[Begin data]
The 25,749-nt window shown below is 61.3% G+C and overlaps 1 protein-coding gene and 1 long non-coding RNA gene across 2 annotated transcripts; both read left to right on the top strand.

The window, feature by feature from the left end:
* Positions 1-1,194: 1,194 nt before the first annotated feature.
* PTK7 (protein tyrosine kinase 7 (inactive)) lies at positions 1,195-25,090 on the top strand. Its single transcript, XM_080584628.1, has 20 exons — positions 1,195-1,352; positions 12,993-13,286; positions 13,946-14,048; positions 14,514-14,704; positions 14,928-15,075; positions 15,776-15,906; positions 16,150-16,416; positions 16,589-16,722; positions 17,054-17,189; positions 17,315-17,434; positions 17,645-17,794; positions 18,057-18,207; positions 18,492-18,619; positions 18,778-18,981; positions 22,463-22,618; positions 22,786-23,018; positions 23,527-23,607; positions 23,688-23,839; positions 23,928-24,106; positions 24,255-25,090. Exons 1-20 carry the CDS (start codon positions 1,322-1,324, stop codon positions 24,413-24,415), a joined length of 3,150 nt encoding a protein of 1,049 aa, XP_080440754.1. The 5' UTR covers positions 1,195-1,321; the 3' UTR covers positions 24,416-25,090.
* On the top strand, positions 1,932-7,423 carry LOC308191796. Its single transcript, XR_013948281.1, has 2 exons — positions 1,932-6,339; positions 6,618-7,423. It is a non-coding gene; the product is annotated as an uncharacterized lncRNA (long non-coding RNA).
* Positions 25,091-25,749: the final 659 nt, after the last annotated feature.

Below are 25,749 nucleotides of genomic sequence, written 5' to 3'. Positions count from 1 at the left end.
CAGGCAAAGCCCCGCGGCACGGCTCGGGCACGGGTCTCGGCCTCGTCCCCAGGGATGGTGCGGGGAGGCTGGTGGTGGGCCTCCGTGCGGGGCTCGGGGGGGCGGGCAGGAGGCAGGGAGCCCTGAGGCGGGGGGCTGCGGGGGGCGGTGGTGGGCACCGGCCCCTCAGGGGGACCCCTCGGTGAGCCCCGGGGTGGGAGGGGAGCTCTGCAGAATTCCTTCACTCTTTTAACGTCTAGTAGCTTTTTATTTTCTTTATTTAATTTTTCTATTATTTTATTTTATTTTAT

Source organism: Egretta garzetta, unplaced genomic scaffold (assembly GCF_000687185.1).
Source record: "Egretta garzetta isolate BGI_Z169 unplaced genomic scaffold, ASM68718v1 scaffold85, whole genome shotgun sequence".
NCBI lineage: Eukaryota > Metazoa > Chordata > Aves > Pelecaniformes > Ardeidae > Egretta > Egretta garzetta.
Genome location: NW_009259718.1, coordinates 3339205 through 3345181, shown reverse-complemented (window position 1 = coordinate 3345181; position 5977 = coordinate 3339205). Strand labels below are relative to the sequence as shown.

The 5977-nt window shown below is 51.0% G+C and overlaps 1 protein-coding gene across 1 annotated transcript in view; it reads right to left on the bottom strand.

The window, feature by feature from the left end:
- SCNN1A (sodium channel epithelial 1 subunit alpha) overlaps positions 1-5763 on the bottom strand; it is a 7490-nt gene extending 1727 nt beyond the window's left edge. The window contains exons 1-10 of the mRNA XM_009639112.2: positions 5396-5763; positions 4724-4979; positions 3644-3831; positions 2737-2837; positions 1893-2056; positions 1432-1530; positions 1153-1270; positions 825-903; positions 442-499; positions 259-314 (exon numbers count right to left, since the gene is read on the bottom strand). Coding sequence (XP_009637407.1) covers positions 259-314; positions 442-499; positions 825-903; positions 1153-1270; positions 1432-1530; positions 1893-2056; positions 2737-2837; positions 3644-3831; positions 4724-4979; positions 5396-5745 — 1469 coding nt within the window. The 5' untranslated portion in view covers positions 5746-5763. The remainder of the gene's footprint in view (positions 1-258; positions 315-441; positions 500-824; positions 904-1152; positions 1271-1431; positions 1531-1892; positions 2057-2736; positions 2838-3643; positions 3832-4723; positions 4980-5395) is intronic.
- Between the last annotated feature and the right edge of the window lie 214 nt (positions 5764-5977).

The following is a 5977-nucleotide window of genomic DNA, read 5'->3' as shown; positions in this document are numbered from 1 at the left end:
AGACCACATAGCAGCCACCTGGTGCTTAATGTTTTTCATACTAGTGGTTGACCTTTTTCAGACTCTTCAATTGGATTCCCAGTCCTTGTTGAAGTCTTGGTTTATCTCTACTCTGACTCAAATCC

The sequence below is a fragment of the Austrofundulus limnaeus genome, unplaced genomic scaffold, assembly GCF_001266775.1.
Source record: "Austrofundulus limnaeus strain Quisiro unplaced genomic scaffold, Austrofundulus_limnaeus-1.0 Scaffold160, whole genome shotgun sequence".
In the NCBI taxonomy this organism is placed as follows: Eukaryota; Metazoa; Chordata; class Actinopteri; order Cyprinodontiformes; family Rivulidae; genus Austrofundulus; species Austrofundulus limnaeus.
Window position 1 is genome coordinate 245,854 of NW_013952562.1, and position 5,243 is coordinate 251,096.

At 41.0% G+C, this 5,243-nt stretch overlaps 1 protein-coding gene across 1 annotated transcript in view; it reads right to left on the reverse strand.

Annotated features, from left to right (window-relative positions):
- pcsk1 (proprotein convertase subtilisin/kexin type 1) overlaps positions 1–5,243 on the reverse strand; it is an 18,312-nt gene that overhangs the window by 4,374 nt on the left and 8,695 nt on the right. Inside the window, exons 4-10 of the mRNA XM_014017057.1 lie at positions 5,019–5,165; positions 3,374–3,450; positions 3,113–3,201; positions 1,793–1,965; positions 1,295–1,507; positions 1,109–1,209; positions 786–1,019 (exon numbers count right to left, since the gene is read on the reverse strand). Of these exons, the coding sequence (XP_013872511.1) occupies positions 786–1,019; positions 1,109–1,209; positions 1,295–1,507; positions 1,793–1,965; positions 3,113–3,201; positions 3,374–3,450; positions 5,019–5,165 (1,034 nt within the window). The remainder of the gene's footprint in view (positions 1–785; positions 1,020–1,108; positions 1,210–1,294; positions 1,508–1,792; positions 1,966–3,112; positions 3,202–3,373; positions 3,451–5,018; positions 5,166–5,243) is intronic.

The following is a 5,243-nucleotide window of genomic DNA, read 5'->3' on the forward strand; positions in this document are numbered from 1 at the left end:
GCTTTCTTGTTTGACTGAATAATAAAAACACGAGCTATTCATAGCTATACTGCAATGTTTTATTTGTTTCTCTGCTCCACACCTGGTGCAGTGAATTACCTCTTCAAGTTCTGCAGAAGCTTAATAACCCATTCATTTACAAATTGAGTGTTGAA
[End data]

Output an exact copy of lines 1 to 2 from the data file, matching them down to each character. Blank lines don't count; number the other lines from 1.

The 25,749-nt window shown below is 61.3% G+C and overlaps 1 protein-coding gene and 1 long non-coding RNA gene across 2 annotated transcripts; both read left to right on the top strand.

The window, feature by feature from the left end: